Developed by Claytechworks and published by Nintendo, Bravely Default II is the most recent addition to the Bravely Series. Unlike the initial game and its direct sequel, Bravely Second: End Layer, Bravely Default II introduces us to brand new characters while still maintaining the JRPG style and turn-based battle system. What it manages to deliver is a well-told story, a great cast of characters and some fantastic combat.
Bravely Default II treads some familiar territory with its premise. You play as Seth, a sailor who mysteriously wakes up in the land of Excillant. There, he meets Gloria, Elvis and Adelle and the four of them set off on a journey to find and retrieve powerful crystals. Each one represents an element: Wind, Water, Earth and Fire. These crystals were previously stolen and have caused calamities all over. It’s up to your group of heroes to find them and prevent any more damage.
This isn’t the most original story and it does get off to a bit of a slow start, but things seem to become more interesting as you progress through the story. The characters are pretty well-written though and each one has a fair amount of depth. Something that complements this really nicely is the “Party Chat” function. This feature becomes available after events in the story or once a side quest has been completed. By hitting the “+” button, it triggers a conversation between the members of your party, giving them a chance to speak more about what just happened and also for you to learn a little more about them. The best thing about this is that it isn’t particularly forced onto the player and you are able to trigger these conversations at your leisure.
While the main story provides a decent narrative, there are also some side quests available throughout. There are a few good ones with decent story content, so it’s worth diving into if you want some more to do outside of the main quest. In terms of their structure, they don’t offer much in terms of variety since a lot of them amount to fetch quests or those that involve killing a specific enemy.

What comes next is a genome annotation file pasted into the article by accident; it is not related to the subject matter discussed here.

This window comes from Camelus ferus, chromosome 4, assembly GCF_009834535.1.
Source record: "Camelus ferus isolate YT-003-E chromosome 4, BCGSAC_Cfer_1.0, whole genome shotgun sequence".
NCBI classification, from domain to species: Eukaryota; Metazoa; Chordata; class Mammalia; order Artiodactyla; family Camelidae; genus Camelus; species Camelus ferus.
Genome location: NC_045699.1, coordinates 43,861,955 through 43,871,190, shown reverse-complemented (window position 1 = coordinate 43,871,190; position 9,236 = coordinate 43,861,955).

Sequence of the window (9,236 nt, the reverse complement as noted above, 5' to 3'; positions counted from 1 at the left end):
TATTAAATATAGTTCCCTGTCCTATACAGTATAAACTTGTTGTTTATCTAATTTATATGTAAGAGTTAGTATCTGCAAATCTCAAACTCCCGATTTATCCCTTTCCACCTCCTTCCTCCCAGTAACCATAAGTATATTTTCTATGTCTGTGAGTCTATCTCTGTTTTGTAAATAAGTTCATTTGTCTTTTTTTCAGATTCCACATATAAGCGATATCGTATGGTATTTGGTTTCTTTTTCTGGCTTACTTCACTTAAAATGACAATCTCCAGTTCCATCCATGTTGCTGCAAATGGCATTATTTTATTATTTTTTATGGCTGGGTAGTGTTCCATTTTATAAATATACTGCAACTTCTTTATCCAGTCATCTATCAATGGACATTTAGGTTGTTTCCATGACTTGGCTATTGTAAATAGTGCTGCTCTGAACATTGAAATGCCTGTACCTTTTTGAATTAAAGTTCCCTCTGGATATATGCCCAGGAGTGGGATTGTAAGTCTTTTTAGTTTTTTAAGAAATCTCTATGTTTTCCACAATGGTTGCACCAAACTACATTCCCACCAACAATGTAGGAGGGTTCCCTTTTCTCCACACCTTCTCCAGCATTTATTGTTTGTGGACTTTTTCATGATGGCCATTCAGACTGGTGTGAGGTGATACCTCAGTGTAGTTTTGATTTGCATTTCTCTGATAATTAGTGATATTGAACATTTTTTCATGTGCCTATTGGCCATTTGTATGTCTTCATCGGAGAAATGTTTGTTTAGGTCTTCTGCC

Bravely Default II makes use of a turn-based battle system, but with a bit of a twist. Aside from the usual commands such as “Attack”, “Magic” or “Item”, there are two additional commands: “Brave” and “Default”. “Brave” essentially allows you to make use of multiple turns in order to gain the upper hand on your enemy. “Default” will cause your character to take up a defensive position while also granting them an opportunity to attack more than once on their next turn. You are able to launch a flurry of attacks from the outset, but this will put your character’s turns into a deficit, resulting in waiting a little longer before they can act again.
It’s a very interesting system and adds a bit of a tactical element to the turn-based gameplay. You can slowly build up your turns and unleash some more damage on your enemy or steal turns in an attempt to end the fight quicker. It’s especially thrilling when going up against a boss since they offer more of a challenge compared to the normal enemies you’ll encounter.